Make a couple of extra servings (easy to do), and pack those for lunch the next day.  For many of us, that simply means rolling over to your fridge at lunchtime from your work-from-home space and heating up the pre-packed leftover lunch serving.  If you otherwise would be buying lunch out, this alone could save $5-$10/day per person, hundreds per month, and thousands of dollars per year!

Grow your Own. Making or growing your own produce or products you would otherwise buy processed and packaged does take time and resources.  It also has many benefits such as a lesser impact on the environment and greater control of what goes into your food (assuming you are not adding chemicals or additives to your garden veggies, homemade almond milk, or oat milk). Gardening is extremely rewarding and gratifying to harvest from farm to table.  Having fresh herbs on hand feels like such a gourmet luxury to add to your dishes for mere pennies, too!  With hydroponic options or container-gardens, growing your own lettuce, tomatoes or herbs is accessible to almost everyone.

Fast. Fasting is not only a current trend, but much research supports that giving our digestion a break for prolonged, sustainable amounts of time is very good for us.  Another bonus of skipping a meal? It saves money and extra calories from the waistline.

Loyalty Programs

Back to coupon clipping and watching sales.  If this is not for you, or you would like to save even more, consider loyalty programs.  Two ideas here. The first is to join the rewards or loyalty program at the stores you commonly shop at.  When doing this, you automatically get the best price at check out.  Often times, these programs have even more discounts or incentives that you get notified on and can take advantage of as a loyalty member.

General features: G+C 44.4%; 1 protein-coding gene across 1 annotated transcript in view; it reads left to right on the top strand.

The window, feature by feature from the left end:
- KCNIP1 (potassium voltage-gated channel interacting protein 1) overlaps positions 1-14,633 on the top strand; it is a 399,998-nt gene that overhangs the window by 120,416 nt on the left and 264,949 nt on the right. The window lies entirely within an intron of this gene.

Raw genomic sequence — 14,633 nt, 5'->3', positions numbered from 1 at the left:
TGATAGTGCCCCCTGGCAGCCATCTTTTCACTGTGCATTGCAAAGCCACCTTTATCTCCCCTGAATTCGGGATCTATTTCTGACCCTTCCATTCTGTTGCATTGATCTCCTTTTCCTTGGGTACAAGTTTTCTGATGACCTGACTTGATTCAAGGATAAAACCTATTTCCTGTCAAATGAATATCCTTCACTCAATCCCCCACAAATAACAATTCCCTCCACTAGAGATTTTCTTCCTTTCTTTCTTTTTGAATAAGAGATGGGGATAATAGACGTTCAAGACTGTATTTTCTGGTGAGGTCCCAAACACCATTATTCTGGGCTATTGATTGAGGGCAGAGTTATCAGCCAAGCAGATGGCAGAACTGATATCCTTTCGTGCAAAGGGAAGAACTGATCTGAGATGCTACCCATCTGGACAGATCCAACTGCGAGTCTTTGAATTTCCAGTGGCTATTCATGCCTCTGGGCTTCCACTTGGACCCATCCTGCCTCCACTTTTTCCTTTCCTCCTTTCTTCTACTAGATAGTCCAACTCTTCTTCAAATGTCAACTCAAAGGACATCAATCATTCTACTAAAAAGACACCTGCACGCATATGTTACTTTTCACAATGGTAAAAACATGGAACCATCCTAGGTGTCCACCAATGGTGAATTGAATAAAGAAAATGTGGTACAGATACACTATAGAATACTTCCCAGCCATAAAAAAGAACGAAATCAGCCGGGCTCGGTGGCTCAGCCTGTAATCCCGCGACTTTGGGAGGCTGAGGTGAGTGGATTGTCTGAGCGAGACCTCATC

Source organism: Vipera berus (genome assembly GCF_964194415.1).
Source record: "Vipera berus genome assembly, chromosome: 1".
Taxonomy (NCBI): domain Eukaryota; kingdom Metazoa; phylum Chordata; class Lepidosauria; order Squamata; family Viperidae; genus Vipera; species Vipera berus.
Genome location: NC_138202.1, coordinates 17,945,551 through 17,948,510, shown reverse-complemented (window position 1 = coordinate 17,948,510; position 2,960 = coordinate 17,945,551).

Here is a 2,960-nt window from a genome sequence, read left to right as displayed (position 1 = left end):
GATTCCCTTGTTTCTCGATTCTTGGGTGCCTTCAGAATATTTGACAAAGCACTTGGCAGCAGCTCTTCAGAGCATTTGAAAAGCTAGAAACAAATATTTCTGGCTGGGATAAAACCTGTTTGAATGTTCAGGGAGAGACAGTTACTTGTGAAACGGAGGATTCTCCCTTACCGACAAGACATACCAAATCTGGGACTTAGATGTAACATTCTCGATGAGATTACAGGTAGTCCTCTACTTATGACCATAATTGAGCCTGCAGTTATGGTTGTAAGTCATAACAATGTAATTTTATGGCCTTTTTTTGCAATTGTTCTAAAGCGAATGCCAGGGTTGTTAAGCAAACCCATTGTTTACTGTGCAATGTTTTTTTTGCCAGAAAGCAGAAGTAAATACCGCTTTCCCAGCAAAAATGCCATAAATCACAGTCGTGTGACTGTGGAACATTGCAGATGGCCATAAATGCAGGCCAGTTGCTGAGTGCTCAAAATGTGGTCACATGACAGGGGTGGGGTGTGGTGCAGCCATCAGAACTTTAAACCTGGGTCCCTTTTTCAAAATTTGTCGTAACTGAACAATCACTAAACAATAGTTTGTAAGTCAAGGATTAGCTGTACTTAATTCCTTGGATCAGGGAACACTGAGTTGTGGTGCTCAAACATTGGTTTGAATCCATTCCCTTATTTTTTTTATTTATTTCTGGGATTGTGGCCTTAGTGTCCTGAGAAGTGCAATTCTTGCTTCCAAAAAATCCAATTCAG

You may also want to consider a dedicated rewards credit card for your groceries.  Carefully consider that this strategy is only for those who have a spending plan, and are sticking with their list each month!  To avoid overspending and racking up credit card debt for essential living expenses, commit steadfastly to paying off this balance every month.  However, when implemented wisely, you can save up to another 4% or more off of all of your grocery purchases.

To give you an idea of the savings possible here, let’s take an example.  Say you spend an average of $150 per week on groceries, household items, vitamins, and supplements.  Your rewards card pays you 4% cashback for purchases. Over the course of one year, you would have $312 accumulated in cashback.  That’s over 2 WEEKS worth of grocery supplies 100% funded for doing nothing more than shifting the way you pay for groceries at checkout!

The last, but not least, tip?

Limit your eating out to just once a week, or less. Think weekly pizza carry out, or Take-Out Tuesday.   Keep splurges on finer dining experiences reserved for celebrations such as birthdays, promotions, and anniversaries. They are more special that way, and much more wallet-friendly.

Having a good plan in place with your food using some of these tips not only ensures you’re more in control of ingredients and portion sizes, which is healthier but the impact to your wallet too.

Do you have additional healthy eating on a budget tips?  Id’ love to hear them. 

Michelle Boss

Michelle Boss

Michelle Boss is a Personal Finance Coach and Certified Financial Education Instructor. She is certified through the NFEC. As a Professional Money Coach, Michelle helps successful women get smart with money so they can grow their wealth and finally feel financially secure. With Michelle’s Group and One-to-one Coaching Sessions, she helps take the Fear out of Finances.